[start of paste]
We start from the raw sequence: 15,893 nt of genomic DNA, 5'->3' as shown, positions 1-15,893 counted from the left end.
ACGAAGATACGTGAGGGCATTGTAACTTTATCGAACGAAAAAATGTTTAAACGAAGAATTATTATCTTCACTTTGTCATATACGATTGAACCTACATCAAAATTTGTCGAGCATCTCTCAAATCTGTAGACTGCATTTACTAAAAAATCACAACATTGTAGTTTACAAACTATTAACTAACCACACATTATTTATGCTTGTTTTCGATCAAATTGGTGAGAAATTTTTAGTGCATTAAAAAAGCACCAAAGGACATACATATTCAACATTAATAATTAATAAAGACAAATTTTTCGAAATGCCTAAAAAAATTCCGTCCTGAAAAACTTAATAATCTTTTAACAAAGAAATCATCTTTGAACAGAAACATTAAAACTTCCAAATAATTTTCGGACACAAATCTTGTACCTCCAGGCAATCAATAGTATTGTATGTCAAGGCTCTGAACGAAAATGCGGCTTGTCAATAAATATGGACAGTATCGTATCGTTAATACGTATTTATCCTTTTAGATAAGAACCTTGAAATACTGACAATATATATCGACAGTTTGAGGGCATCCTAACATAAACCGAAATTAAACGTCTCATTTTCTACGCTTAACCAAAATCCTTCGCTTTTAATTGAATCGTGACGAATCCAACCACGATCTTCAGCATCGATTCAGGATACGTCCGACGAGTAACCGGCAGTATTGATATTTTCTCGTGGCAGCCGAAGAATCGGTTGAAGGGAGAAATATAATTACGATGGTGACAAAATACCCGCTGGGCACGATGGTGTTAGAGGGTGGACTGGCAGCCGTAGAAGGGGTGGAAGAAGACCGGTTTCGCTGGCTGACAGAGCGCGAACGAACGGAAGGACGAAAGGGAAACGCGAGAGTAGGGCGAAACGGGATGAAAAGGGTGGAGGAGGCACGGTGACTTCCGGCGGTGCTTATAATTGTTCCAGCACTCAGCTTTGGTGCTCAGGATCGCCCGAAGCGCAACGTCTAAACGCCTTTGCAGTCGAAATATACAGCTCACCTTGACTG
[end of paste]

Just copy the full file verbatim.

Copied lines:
We start from the raw sequence: 15,893 nt of genomic DNA, 5'->3' as shown, positions 1-15,893 counted from the left end.
ACGAAGATACGTGAGGGCATTGTAACTTTATCGAACGAAAAAATGTTTAAACGAAGAATTATTATCTTCACTTTGTCATATACGATTGAACCTACATCAAAATTTGTCGAGCATCTCTCAAATCTGTAGACTGCATTTACTAAAAAATCACAACATTGTAGTTTACAAACTATTAACTAACCACACATTATTTATGCTTGTTTTCGATCAAATTGGTGAGAAATTTTTAGTGCATTAAAAAAGCACCAAAGGACATACATATTCAACATTAATAATTAATAAAGACAAATTTTTCGAAATGCCTAAAAAAATTCCGTCCTGAAAAACTTAATAATCTTTTAACAAAGAAATCATCTTTGAACAGAAACATTAAAACTTCCAAATAATTTTCGGACACAAATCTTGTACCTCCAGGCAATCAATAGTATTGTATGTCAAGGCTCTGAACGAAAATGCGGCTTGTCAATAAATATGGACAGTATCGTATCGTTAATACGTATTTATCCTTTTAGATAAGAACCTTGAAATACTGACAATATATATCGACAGTTTGAGGGCATCCTAACATAAACCGAAATTAAACGTCTCATTTTCTACGCTTAACCAAAATCCTTCGCTTTTAATTGAATCGTGACGAATCCAACCACGATCTTCAGCATCGATTCAGGATACGTCCGACGAGTAACCGGCAGTATTGATATTTTCTCGTGGCAGCCGAAGAATCGGTTGAAGGGAGAAATATAATTACGATGGTGACAAAATACCCGCTGGGCACGATGGTGTTAGAGGGTGGACTGGCAGCCGTAGAAGGGGTGGAAGAAGACCGGTTTCGCTGGCTGACAGAGCGCGAACGAACGGAAGGACGAAAGGGAAACGCGAGAGTAGGGCGAAACGGGATGAAAAGGGTGGAGGAGGCACGGTGACTTCCGGCGGTGCTTATAATTGTTCCAGCACTCAGCTTTGGTGCTCAGGATCGCCCGAAGCGCAACGTCTAAACGCCTTTGCAGTCGAAATATACAGCTCACCTTGACTG